Long term priorities include rulemaking addressing (i) consumer reporting; (ii) amendments to FIRREA concerning automated valuation models; (iii) disclosure of records and information; (iv) consumer access to financial records; (v) Regulation E modernization; (vi) rules to implement the Act, concerning various mortgage requirements, student lending, and consumer reporting; and (vii) clarity for the definition of abusive acts and practices.
On March 4, the CFPB issued an Advance Notice of Proposed Rulemaking (ANPR) on Property Assessed Clean Energy (PACE) financing, which often takes the form of loans to facilitate residential solar energy and other home improvement projects. The ANPR was issued in response to Section 307 of the Economic Growth, Regulatory Relief, and Consumer Protection Act, which amended TILA to mandate the CFPB propose regulations related to PACE financing. Specifically, the regulations are required to carry out the purposes of TILA’s ability-to-repay requirements and apply TILA’s general civil liability provisions for violations, accounting for the “unique nature” of the transaction. In addition to seeking feedback on the unique features of PACE financing and the general implications of regulating PACE financing under TILA, the ANPR also requests commenters (i) provide samples of any written materials used in PACE financing transactions; (ii) describe the current standards and practices in PACE financing origination, including application information obtained and underwriting standards used; and (iii) identify parties in a PACE financing transaction to whom civil liabilities may apply, including information related to any rescission rights and loss mitigation programs available upon borrower default. Comments must be submitted within 60 days after publication in the Federal Register.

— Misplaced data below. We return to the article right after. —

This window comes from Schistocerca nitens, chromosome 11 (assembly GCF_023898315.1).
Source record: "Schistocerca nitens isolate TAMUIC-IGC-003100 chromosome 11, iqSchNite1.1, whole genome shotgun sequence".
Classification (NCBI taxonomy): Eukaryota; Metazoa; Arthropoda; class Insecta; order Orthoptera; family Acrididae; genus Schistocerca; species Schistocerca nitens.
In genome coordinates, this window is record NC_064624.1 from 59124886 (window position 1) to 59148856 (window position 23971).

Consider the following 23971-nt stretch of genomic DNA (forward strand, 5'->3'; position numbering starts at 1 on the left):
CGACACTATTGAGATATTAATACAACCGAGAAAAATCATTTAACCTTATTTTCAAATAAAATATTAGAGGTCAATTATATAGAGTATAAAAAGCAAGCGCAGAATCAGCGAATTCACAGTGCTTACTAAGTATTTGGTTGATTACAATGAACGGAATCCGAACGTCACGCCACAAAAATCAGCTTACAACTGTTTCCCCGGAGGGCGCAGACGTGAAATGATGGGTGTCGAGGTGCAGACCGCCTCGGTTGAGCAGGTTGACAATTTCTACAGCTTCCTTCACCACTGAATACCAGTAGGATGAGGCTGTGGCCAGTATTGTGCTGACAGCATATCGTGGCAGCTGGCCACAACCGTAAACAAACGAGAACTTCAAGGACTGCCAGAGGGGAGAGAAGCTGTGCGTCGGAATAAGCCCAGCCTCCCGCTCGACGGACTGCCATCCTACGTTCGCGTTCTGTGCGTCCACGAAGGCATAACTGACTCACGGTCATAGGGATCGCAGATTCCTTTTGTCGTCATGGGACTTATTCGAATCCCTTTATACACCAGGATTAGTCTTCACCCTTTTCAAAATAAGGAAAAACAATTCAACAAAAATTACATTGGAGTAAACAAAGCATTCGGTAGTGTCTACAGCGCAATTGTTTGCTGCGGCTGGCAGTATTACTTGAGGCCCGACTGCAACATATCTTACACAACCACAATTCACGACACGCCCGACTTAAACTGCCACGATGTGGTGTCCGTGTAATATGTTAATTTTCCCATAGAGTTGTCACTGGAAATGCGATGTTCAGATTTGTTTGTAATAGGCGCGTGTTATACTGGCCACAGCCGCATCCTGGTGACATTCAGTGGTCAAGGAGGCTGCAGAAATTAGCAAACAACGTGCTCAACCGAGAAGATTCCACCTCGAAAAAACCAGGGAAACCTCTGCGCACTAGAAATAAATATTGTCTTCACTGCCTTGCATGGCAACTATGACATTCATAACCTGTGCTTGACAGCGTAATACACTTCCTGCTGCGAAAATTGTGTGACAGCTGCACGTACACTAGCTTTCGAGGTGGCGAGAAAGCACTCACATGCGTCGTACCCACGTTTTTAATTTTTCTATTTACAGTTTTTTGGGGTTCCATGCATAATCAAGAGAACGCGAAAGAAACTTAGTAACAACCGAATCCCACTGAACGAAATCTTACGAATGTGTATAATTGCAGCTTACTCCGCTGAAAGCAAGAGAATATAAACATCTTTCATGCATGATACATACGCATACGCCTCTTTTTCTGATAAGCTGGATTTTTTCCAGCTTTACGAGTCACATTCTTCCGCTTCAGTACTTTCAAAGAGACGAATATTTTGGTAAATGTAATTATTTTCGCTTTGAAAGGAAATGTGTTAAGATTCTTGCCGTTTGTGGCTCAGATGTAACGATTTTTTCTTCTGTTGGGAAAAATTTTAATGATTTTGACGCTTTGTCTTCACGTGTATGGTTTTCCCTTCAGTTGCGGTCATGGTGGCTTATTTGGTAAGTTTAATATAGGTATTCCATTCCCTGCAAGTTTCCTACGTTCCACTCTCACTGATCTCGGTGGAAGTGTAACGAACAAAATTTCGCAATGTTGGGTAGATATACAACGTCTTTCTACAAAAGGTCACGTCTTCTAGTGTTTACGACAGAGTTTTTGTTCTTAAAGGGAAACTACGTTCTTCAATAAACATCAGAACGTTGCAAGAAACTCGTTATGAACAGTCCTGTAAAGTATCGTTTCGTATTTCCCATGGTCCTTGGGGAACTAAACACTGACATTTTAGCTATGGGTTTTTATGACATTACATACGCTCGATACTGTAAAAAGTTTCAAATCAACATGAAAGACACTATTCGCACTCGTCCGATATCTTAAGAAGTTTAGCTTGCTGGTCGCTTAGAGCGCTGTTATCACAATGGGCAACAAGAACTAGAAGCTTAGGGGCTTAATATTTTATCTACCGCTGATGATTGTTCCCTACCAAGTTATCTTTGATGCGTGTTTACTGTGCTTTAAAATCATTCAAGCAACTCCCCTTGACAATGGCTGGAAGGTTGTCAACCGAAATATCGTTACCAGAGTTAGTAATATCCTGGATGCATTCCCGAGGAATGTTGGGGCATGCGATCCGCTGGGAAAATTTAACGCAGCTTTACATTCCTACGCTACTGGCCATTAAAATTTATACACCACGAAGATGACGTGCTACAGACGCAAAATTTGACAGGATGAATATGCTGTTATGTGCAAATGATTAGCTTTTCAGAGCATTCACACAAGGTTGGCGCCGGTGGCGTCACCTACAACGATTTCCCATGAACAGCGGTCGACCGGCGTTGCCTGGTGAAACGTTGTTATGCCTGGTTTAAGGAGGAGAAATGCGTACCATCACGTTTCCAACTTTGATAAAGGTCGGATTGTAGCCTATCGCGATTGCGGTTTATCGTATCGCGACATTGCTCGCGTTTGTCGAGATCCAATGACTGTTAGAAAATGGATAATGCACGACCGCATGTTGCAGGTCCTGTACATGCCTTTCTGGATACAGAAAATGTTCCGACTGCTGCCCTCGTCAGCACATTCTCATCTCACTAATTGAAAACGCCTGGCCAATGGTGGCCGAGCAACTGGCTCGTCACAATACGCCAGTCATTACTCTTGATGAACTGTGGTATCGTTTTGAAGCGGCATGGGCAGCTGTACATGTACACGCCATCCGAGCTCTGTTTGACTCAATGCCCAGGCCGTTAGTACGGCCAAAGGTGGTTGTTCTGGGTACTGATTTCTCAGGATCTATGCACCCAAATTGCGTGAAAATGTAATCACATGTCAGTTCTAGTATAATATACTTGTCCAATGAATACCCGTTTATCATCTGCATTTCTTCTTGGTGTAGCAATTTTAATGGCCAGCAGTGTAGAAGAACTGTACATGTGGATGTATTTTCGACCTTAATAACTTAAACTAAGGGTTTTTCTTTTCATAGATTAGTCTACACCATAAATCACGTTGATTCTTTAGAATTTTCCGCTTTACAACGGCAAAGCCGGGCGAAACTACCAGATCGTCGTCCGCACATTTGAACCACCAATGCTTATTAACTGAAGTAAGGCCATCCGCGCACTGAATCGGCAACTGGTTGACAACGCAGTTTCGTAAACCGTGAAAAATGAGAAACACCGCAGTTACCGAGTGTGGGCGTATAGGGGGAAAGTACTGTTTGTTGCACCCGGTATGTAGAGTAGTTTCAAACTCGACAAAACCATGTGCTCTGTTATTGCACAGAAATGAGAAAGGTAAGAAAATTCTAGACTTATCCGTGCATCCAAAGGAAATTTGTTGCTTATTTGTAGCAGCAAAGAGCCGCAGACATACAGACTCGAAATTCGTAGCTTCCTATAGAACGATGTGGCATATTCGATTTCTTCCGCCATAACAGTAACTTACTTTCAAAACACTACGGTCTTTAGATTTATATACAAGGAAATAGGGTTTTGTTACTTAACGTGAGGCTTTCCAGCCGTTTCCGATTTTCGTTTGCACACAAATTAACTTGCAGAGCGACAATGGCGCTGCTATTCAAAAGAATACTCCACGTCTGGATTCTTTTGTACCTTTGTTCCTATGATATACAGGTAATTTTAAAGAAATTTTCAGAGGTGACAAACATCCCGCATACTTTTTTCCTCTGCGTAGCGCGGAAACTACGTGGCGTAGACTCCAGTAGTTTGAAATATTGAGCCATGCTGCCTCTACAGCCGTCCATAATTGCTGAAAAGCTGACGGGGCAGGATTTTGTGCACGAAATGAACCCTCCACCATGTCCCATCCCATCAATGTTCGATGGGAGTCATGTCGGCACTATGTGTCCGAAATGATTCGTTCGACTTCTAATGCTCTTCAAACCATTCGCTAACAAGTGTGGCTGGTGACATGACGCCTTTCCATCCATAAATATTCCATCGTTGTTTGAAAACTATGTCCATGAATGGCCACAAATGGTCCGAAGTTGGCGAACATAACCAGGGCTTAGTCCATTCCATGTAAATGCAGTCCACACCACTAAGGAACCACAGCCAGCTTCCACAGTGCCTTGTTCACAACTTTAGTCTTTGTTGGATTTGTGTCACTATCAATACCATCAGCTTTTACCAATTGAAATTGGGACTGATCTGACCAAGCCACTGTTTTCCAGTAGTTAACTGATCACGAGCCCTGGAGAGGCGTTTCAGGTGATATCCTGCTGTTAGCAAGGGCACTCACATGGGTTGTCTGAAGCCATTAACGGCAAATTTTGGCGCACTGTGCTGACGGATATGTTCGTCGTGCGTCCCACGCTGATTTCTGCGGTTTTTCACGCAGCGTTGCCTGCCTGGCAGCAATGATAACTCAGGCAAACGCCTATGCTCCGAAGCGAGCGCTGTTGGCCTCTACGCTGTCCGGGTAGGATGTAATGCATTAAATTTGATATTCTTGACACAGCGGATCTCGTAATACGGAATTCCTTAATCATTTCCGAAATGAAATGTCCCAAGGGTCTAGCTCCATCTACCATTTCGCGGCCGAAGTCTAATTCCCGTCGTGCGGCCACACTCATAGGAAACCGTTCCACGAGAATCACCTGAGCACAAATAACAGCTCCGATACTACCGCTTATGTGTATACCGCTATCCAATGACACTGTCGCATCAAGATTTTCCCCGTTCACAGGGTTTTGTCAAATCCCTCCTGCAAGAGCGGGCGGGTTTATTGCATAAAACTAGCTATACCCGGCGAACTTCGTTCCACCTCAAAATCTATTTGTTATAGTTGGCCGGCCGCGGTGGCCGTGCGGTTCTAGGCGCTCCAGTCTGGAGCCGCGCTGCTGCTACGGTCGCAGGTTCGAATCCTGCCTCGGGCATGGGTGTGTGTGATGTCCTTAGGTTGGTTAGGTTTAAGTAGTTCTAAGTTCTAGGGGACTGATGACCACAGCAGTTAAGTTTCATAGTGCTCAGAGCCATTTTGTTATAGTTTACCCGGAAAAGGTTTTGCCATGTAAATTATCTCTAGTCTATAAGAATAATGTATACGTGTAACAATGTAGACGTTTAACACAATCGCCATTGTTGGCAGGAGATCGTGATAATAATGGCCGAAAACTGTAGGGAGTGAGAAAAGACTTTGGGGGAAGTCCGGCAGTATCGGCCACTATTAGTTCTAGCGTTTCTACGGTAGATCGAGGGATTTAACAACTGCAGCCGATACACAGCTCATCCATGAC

On October 17, the Office of Information and Regulatory Affairs released the CFPB’s fall 2018 rulemaking agenda. According to the Bureau’s preamble, the information presented is current as of August 30 and represents regulatory matters it “reasonably anticipates” having under consideration during the period of October 1, 2018, to September 30, 2019. The Bureau also states it plans on “reexamining the requirements of [ECOA] in light of recent Supreme Court case law and the Congressional disapproval of a prior Bureau bulletin concerning indirect auto lender compliance with ECOA and its implementing regulations.”
Key rulemaking initiatives include:
- Property Assessed Clean Energy Loans (PACE): The Bureau is planning to complete an assessment of its 2013 rules for assessing consumers’ ability to repay mortgage loans by January 2019, which will inform the drafting of a request for information or advance notice of proposed rulemaking (ANPR) on PACE issues to facilitate the Bureau’s rulemaking process.
- HMDA/Regulation C: The Bureau plans to follow-up on its action in August 2017 to amend Regulation C to increase the threshold for collecting and reporting data with respect to open-end lines of credit for a period of two years so that financial institutions originating fewer than 500 open-end lines of credit in either of the preceding two years would not be required to begin collecting such data until January 1, 2020.